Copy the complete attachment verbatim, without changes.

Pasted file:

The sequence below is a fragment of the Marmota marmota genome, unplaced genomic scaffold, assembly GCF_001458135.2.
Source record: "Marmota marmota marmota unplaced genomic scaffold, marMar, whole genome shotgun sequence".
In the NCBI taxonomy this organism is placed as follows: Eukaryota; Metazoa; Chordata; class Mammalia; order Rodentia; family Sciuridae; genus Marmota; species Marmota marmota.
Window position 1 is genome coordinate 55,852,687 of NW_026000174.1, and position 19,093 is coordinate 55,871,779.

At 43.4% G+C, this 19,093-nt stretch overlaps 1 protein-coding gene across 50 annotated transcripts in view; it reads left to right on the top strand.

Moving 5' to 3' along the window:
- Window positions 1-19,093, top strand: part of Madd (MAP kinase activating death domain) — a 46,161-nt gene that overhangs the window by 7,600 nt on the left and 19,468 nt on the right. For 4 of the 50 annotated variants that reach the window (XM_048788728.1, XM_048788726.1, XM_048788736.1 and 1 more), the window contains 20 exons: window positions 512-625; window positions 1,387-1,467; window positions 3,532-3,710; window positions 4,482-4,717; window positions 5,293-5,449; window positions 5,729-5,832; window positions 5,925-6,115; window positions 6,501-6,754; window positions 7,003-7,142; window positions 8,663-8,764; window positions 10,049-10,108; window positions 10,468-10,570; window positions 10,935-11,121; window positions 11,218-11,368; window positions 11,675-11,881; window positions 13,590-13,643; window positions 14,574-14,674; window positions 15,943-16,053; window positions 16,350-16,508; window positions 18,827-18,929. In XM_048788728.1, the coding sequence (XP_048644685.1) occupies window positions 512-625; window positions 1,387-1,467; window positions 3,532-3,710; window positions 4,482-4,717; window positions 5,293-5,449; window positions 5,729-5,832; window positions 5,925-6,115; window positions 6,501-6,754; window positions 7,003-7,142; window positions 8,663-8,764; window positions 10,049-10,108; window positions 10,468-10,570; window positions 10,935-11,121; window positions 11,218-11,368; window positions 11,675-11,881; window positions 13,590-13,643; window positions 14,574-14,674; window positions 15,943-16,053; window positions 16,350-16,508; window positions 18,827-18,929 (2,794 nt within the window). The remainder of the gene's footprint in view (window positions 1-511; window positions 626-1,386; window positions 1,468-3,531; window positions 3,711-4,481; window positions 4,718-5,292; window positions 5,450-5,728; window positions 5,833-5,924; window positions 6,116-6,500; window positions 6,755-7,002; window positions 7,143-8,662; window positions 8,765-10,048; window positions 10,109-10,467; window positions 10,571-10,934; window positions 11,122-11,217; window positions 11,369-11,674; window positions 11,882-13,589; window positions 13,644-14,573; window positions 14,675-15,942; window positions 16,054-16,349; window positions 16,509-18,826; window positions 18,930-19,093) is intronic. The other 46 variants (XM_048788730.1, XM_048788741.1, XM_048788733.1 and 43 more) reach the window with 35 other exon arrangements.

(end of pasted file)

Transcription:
The sequence below is a fragment of the Marmota marmota genome, unplaced genomic scaffold, assembly GCF_001458135.2.
Source record: "Marmota marmota marmota unplaced genomic scaffold, marMar, whole genome shotgun sequence".
In the NCBI taxonomy this organism is placed as follows: Eukaryota; Metazoa; Chordata; class Mammalia; order Rodentia; family Sciuridae; genus Marmota; species Marmota marmota.
Window position 1 is genome coordinate 55,852,687 of NW_026000174.1, and position 19,093 is coordinate 55,871,779.

At 43.4% G+C, this 19,093-nt stretch overlaps 1 protein-coding gene across 50 annotated transcripts in view; it reads left to right on the top strand.

Moving 5' to 3' along the window:
- Window positions 1-19,093, top strand: part of Madd (MAP kinase activating death domain) — a 46,161-nt gene that overhangs the window by 7,600 nt on the left and 19,468 nt on the right. For 4 of the 50 annotated variants that reach the window (XM_048788728.1, XM_048788726.1, XM_048788736.1 and 1 more), the window contains 20 exons: window positions 512-625; window positions 1,387-1,467; window positions 3,532-3,710; window positions 4,482-4,717; window positions 5,293-5,449; window positions 5,729-5,832; window positions 5,925-6,115; window positions 6,501-6,754; window positions 7,003-7,142; window positions 8,663-8,764; window positions 10,049-10,108; window positions 10,468-10,570; window positions 10,935-11,121; window positions 11,218-11,368; window positions 11,675-11,881; window positions 13,590-13,643; window positions 14,574-14,674; window positions 15,943-16,053; window positions 16,350-16,508; window positions 18,827-18,929. In XM_048788728.1, the coding sequence (XP_048644685.1) occupies window positions 512-625; window positions 1,387-1,467; window positions 3,532-3,710; window positions 4,482-4,717; window positions 5,293-5,449; window positions 5,729-5,832; window positions 5,925-6,115; window positions 6,501-6,754; window positions 7,003-7,142; window positions 8,663-8,764; window positions 10,049-10,108; window positions 10,468-10,570; window positions 10,935-11,121; window positions 11,218-11,368; window positions 11,675-11,881; window positions 13,590-13,643; window positions 14,574-14,674; window positions 15,943-16,053; window positions 16,350-16,508; window positions 18,827-18,929 (2,794 nt within the window). The remainder of the gene's footprint in view (window positions 1-511; window positions 626-1,386; window positions 1,468-3,531; window positions 3,711-4,481; window positions 4,718-5,292; window positions 5,450-5,728; window positions 5,833-5,924; window positions 6,116-6,500; window positions 6,755-7,002; window positions 7,143-8,662; window positions 8,765-10,048; window positions 10,109-10,467; window positions 10,571-10,934; window positions 11,122-11,217; window positions 11,369-11,674; window positions 11,882-13,589; window positions 13,644-14,573; window positions 14,675-15,942; window positions 16,054-16,349; window positions 16,509-18,826; window positions 18,930-19,093) is intronic. The other 46 variants (XM_048788730.1, XM_048788741.1, XM_048788733.1 and 43 more) reach the window with 35 other exon arrangements.